Italian, like English and many others, accretes words from other languages. Often these are modern terms which have no easy equivalent in antique Latin or Greek roots.
For example: Ten years ago, Italians didn’t know how to refer to the process of scanning (a page, a photograph) using a scanner.
The correct word – digitalizzare (“digitalize”) – is unwieldy. An Italian speaker might instinctively invent a verb based on the foreign noun. But scannare already has a meaning in Italian: to slaughter! Which seems rather overkill for some poor, innocent document.
The compromise has been to use scannerizzare – “to scannerize”. Or else to say scannare with a wink, to acknowledge that the speaker knows that the usage is not correct.
There are lots of perfectly good words that one could use in Italian (associazione, circolo) for a group of people who gather to share a common interest, but for some reason the English “club” is also used.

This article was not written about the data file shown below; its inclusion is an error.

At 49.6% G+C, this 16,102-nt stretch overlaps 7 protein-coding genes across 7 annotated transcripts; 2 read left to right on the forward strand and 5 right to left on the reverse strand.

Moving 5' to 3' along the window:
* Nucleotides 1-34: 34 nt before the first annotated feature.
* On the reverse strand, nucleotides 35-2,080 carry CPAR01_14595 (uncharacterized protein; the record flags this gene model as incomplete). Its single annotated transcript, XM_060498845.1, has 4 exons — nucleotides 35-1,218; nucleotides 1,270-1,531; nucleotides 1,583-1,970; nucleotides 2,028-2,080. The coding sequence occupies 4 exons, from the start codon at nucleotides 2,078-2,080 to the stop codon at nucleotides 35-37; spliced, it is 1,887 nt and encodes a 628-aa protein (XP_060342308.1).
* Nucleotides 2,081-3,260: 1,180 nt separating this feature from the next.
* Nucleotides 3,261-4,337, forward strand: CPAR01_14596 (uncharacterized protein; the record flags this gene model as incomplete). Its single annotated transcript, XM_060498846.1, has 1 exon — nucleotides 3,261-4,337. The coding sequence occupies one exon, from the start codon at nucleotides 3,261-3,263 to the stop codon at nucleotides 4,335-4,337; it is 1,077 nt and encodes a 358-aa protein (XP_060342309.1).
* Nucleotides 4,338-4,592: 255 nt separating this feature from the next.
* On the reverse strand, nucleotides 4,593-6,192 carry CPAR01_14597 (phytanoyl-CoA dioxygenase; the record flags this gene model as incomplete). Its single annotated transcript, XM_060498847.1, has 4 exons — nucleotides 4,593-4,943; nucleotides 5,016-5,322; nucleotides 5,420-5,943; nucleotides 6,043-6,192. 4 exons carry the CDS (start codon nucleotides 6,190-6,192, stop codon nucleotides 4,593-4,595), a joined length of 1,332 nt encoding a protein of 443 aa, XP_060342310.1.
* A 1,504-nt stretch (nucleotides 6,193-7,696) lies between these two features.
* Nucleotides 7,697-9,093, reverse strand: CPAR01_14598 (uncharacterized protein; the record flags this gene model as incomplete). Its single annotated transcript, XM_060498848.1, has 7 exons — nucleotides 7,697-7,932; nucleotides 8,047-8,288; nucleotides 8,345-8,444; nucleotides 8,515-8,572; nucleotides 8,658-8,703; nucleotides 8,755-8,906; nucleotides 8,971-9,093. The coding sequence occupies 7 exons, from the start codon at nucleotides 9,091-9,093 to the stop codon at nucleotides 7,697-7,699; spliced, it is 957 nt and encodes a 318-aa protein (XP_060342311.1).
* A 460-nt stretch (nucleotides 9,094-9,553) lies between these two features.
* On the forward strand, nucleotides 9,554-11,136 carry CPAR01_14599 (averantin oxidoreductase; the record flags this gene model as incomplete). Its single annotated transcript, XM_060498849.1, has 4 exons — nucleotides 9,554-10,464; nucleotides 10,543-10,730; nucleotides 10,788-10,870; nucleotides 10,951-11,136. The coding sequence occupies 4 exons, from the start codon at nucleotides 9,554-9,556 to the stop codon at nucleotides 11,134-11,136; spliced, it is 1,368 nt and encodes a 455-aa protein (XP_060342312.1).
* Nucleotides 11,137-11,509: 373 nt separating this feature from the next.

However, for reasons which completely elude me, a short English u often ends up pronounced as eh by Italian speakers. Furthermore, English plurals are often abused by Italian speakers, being added or removed (with or without a superfluous apostrophe) without any consideration for real English usage. Hence the satirical music group Squallor could produce a song entitled Ti ho conosciuto in un clubs, where the final word is singular and is pronounced “clebs”.
There is no good Italian equivalent for the modern use of “stress” in English. You could say sotto tensione to mean “under stress,” but stress is so commonly used that most people would now say sotto stress or stressato/a (stressed) and stressare (to make stressed, to cause stress).
Usually pronounced without the initial h (there is no h in Italian) and, apparently, there is no native word for handicapped.